The PPE supply chain 1 year into the pandemic: 16 things to know

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Most hospitals and health systems are seeing greater availability of various types of personal protective equipment compared to the early days of the COVID-19 pandemic, but the overall PPE supply chain is still fragile, according to data from Premier.

Premier, a group purchasing organization that supplies about 4,100 hospitals and health systems in the U.S., conducted an analysis in March on the long-term effects the pandemic will have on the healthcare supply chain. Released April 1, the analysis focuses on the top PPE categories of masks, gowns and gloves. Data comes from hospitals and health systems that use Premier for supplies. 

16 key takeaways from the report: 

Exam gloves 

  • Availability of exam gloves is expected to be constrained into 2023.

  • Global demand for nitrile exam gloves exceeds production capacity by about 215 billion units, or about 40 percent.

  • Shortages have been exacerbated by raw material scarcity, port closures and delays, and a twofold increase in usage since June 2020.

  • Hospitals and health systems cited access to exam gloves as the second-greatest challenge to care for COVID-19 patients in January, behind clinical staffing.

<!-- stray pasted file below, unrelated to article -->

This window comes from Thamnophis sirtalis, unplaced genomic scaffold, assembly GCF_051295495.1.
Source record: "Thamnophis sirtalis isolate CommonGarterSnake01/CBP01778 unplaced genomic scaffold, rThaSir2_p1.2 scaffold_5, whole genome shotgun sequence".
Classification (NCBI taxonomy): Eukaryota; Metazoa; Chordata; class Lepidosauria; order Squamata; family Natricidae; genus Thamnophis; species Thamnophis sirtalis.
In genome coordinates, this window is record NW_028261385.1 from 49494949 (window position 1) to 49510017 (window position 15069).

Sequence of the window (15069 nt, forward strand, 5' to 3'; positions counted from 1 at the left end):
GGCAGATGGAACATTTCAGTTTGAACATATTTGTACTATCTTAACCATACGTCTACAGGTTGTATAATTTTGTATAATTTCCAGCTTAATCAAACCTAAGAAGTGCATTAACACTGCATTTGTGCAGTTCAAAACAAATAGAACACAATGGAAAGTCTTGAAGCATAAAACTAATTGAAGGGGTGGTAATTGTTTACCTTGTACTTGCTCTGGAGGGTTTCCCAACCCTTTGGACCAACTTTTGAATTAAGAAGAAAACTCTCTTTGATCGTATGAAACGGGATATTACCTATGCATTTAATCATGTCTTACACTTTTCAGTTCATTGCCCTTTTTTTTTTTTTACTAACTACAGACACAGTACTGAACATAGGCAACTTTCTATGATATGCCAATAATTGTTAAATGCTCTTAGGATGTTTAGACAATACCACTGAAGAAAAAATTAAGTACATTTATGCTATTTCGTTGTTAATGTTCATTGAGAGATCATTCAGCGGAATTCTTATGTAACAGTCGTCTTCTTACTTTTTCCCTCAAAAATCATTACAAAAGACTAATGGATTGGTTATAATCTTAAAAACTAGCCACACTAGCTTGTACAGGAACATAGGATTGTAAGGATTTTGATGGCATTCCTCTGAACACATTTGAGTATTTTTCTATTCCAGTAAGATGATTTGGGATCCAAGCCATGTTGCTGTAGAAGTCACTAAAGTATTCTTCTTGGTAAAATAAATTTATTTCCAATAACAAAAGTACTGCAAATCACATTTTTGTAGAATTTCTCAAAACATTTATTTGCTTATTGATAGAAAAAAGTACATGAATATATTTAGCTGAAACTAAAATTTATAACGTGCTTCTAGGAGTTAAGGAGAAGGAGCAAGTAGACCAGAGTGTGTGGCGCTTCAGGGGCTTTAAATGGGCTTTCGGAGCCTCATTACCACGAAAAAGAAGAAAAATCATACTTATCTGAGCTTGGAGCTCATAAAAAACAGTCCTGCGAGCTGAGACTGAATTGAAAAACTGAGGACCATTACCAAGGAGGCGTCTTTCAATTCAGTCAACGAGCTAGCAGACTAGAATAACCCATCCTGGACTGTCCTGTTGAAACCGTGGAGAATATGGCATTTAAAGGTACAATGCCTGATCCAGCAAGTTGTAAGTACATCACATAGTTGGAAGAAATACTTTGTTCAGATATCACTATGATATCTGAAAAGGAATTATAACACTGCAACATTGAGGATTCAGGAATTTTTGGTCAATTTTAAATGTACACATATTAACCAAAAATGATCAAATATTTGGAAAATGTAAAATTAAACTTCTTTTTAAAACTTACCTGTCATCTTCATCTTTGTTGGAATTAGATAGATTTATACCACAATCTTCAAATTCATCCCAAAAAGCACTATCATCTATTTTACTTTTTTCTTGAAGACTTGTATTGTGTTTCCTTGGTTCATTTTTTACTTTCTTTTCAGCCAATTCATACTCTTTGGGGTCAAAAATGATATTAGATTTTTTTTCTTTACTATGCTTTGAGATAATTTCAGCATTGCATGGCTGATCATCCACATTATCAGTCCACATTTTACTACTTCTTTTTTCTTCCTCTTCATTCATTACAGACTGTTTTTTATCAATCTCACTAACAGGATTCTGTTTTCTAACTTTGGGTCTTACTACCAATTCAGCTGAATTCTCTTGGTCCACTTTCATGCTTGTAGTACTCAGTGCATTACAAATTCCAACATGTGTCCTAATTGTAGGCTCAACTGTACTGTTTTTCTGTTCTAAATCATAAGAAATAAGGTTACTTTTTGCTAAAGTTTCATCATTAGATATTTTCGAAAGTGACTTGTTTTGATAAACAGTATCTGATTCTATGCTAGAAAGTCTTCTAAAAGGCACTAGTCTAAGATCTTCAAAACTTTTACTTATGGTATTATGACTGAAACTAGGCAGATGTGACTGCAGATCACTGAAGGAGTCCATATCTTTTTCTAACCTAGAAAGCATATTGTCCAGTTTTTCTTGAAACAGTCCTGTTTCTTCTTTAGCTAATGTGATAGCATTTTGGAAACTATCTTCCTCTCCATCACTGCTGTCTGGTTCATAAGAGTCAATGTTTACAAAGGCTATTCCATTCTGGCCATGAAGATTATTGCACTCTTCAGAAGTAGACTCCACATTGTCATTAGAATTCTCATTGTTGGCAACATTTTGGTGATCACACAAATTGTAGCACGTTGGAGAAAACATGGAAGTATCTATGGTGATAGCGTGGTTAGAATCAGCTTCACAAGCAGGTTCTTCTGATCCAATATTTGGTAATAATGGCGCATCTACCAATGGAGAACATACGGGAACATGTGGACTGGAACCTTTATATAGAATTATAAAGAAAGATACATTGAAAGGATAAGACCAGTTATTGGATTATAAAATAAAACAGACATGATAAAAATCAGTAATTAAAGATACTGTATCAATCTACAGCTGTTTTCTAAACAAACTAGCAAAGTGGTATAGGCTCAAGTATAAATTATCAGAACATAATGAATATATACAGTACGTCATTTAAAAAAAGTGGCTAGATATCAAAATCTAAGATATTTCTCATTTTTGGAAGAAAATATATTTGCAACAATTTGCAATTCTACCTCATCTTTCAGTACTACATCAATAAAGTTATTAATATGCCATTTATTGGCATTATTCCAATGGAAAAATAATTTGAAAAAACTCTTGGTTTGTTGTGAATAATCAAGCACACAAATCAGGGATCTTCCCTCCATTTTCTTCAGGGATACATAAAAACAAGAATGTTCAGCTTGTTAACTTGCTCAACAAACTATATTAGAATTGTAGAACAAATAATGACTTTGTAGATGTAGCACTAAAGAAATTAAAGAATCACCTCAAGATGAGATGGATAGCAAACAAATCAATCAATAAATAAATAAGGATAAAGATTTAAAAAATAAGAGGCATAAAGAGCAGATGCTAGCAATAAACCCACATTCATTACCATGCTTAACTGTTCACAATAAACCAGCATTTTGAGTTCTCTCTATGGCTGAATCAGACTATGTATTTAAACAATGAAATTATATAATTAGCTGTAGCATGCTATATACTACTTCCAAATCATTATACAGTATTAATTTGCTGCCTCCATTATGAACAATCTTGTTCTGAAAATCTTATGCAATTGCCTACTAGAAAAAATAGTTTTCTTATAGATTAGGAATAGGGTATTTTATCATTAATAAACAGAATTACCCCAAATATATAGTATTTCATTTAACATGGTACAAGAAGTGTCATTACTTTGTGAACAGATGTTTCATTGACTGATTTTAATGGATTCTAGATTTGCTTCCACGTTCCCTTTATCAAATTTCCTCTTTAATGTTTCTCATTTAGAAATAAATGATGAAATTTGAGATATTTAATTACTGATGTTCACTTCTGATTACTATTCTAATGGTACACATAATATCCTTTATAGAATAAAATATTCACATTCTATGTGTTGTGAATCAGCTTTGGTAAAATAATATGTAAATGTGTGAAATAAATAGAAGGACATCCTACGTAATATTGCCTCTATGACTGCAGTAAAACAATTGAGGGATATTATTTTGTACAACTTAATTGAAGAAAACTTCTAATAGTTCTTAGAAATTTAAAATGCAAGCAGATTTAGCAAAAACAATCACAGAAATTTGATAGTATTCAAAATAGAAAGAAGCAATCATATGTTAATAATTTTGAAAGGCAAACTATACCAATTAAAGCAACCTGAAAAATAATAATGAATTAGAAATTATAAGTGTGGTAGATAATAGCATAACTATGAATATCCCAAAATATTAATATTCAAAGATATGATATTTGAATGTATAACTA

• As of March 1, most hospitals have less than 30 days of exam gloves on hand.

  • Glove spend rose 250 percent between November 2020 and March 2021. 

N95 masks 

  • As COVID-19 cases drove a surge in demand for N95 masks during the first wave of the pandemic, most health systems had about 23 days of N95s on hand. One year later, the N95 market is still constrained, but not in active shortage.

  • The average hospital now has about 200 days of N95 masks on hand, even as N95 usage nearly quadrupled between April and December of last year. This is due both to supply conservation measures taken by health systems and stockpiling efforts in periods of COVID-19 case decline. 

Surgical & isolation masks 

  • Usage of surgical and isolation masks tripled between June 2020 and March 2021.

  • Most health systems now have about 45 days of masks on hand, up from a low of roughly 30 days in December 2020.

  • By February 2021, surgical mask spend was about 100 percent higher than February 2020. 

Isolation gowns

  • When manufacturers began prioritizing N95s and other masks, isolation gown supply compressed.

  • Isolation gowns surpassed N95 masks as the top PPE shortage concern by mid-April 2020, with 74 percent of health systems saying gowns were their top concern.

  • By May 2020, most health systems had only about 20 days of isolation gowns on hand.

  • Gown usage has roughly doubled since June 2020, but most health systems had about 40 days supply on hand as of March 1.

  • Gown purchasing was up about 100 percent in February and March this year compared to February 2020. 

The overall PPE supply chain remains precarious as COVID-19 variants circulate and the vaccination rollout continues, Premier concluded. 

Read the full report here.


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